In Guatemala, there is a great divide as the nation attempts to grapple with, as Diane M. Nelson puts it, “the end/s of war;” the post-war civil society. Guatemala is only thirteen years removed from a thirty-six year civil war. The seeds of that time are still bearing fruit – in positive and negative ways. Guatemala may be on the top of the list as a sizable portion of the right has come out and has recently called for the resignation of Colom due to the scandal surrounding the death of attorney Rodrigo Rosenberg. Guatemala, unlike El Salvador, did not integrate its society after the peace treaty. Today’s Guatemala is as polarized as then. The left may be able to win a national ticket, but the power resides in the wealthy (and lighter skinned) few. As long as Colom does not stray from his class and color, nothing may happen. If Guatemala pursues overtures towards Venezuela (the new Cuba of 1959) then Colom will not stand a chance. Regardless, any coup will not benefit the “87 percent majority” Indian population, still sidelined from mainstream, legitimate political representation.

Martinez witnessed the birth and death of militarism in Central America in the 1930s

Martinez witnessed the birth and death of militarism in Central America in the 1930s

El Salvador witnessed the election of, arguably, the first leftist in the countries nearly two-hundred year history. Salvador can also be considered a “real” democracy now that the FMLN, the former guerrilla conglomeration, was able to secure the presidency after four failed attempts since 1992. Yet, if history is any indicator, whose to say this doesn’t make El Salvador the most vulnerable state in Central America? The election was tight – 51 percent to 49 – proving that Salvadoran society is split. Funes has rejected, thus far, Venezuela’s encompassing orbit (although at his election FMLN supporters waved Venezuelan flags and shouted slogans in favor of Chavez) but has embraced Cuba. While in Honduras, this has proven lethal to one’s political career, Funes has an integrated military that may be weary of toppling the newly elected president.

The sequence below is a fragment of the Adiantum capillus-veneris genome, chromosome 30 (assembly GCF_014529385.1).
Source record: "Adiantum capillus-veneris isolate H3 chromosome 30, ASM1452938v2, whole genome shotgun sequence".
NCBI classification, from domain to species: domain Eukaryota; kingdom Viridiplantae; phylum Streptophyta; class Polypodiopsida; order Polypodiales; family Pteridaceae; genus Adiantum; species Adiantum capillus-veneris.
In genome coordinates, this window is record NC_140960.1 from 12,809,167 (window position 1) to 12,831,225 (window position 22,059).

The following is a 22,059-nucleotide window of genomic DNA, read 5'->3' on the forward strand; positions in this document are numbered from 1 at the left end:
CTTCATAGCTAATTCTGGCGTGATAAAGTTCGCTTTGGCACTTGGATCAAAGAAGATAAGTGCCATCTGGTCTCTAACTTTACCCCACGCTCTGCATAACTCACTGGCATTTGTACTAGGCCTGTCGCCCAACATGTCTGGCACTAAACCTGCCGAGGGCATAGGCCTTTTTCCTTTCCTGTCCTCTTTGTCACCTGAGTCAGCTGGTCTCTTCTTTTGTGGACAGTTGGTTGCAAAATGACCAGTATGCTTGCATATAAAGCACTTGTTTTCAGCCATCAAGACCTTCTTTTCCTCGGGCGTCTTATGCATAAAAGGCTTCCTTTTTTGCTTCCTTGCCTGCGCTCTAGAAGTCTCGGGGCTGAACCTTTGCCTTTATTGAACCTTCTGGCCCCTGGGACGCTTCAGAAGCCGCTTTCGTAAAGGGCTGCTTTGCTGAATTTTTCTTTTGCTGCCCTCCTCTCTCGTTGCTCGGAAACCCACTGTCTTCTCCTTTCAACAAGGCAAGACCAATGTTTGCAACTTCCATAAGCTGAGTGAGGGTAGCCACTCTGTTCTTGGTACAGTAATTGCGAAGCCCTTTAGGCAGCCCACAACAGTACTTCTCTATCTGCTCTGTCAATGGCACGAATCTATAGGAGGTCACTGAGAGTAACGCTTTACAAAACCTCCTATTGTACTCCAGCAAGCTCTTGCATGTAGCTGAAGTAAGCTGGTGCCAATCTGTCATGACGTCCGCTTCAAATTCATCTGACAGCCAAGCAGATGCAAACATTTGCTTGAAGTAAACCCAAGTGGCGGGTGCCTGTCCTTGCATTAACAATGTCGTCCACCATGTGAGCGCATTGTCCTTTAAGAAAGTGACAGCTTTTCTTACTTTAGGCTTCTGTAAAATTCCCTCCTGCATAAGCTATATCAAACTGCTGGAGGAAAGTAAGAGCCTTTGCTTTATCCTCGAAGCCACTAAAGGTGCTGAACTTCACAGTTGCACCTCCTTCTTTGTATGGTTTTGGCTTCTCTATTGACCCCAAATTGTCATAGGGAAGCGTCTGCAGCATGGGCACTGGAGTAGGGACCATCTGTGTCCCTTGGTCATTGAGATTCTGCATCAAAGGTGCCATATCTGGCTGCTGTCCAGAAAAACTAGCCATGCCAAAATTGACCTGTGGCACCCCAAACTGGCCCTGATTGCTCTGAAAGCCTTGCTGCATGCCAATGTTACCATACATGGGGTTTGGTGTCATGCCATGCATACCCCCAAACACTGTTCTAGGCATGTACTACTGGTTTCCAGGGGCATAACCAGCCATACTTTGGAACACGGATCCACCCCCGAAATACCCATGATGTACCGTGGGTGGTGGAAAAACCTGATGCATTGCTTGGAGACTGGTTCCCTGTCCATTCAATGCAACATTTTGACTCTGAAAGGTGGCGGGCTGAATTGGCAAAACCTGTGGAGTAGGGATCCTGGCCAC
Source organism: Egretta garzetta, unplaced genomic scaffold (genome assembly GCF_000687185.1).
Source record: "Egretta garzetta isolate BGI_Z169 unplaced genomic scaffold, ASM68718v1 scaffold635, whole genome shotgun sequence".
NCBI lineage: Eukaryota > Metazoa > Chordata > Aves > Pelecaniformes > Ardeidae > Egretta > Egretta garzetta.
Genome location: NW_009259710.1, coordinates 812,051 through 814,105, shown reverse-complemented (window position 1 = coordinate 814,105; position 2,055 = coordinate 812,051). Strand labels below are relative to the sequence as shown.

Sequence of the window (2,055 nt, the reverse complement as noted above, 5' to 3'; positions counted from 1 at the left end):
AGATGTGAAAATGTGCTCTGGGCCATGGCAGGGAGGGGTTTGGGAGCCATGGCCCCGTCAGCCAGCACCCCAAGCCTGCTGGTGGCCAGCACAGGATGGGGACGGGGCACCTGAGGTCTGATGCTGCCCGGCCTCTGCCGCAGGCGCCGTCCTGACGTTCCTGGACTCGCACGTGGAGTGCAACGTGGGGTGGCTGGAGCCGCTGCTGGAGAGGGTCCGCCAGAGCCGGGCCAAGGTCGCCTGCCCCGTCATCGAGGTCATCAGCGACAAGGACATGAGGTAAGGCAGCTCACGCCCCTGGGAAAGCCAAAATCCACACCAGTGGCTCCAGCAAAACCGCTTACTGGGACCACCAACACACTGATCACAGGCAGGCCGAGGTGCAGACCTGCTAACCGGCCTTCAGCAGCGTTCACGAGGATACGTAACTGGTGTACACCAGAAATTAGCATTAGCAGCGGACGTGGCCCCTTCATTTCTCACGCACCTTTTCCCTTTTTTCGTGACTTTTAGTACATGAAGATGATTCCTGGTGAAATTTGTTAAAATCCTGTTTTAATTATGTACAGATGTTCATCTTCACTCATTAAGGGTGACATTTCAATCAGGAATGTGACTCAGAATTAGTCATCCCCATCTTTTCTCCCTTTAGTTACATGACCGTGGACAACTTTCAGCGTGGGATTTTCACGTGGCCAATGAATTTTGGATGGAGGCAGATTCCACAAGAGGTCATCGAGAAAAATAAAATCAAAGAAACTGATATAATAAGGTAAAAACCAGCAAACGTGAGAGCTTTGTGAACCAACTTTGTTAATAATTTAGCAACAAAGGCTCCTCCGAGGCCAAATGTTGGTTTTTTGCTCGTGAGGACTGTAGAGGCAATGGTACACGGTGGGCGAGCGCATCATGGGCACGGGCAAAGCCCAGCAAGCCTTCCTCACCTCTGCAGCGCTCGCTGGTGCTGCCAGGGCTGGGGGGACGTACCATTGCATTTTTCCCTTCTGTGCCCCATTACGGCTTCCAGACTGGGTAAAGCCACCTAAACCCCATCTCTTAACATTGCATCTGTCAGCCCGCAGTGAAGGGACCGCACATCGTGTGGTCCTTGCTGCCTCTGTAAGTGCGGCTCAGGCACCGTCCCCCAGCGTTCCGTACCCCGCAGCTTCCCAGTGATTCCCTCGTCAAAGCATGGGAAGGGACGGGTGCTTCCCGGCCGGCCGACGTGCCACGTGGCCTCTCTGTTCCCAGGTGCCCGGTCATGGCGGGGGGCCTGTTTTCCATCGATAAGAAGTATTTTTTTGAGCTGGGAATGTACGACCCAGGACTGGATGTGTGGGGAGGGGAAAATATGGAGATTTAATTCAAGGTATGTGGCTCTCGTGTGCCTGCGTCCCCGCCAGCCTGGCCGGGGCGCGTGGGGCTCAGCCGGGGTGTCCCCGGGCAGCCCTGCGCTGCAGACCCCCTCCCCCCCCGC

Finally, Nicaragua has long been divided and one can only wonder how far the divisions will go until the bottom falls out. Nicaragua is the second poorest nation in Latin America (Honduras is third, Haiti is first). Daniel Ortega, whose Sandinistas will celebrate the thirtieth anniversary of its own revolution this July 19, is becoming increasingly erratic and corrupt. Much of the Sandinista revolution does not survive the new FSLN, the party that survived nearly two decades out of power beginning in 1990. The hopes of that time have been dashed – once with Reagan’s Contra War that crippled the revolution’s goals and then the lengths Ortega went, such as his stance on abortion, to get elected, which ofen went counter to the ideals of 1979. There were reports of Nicaraguan troops massing on the Honduran border (later proven false) which would indicate Ortega’s control of the military – but it may not be that easy.

In the end, it is not the individual country assessments that matter. Central America has often ebbed and flowed against one another. When General Maximiliano Hernandez Martinez overthrows elected president Arturo Arias in December of 1931, Guatemala (Ubico) Honduras (Carías) and Nicaragua (Somoza) all followed. When Hernandez Martinez fell in 1944, so did Ubico (Carías would fall in 1949; Somoza is killed in 1953 and his son is deposed by the Sandinistas in 1979). When the military (all aided by the US) decide to end democracies in the 1950s, Guatemala is the last to fall (it being the only one really born following 1944) as the CIA overthrows Jacobo Arbenz in 1954. When the Sandinistas successfully throw off Somoza Debayle in 1979, El Salvador and Guatemala renew their own struggles against military rule. When peace comes to one, peace follows to all as the 1990s showed. Free trade is extended as a group. The shift to left has been felt across the board. Will we continue the trend?

Or will we witness an attempt – like Guatemala’s attempt at democracy – thwarted before it ever came to fruition? Let us hope that militarism is defeated in the name of the democracies ruined by bombs and guns 50 years ago.

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~ by Daniel on July 12, 2009.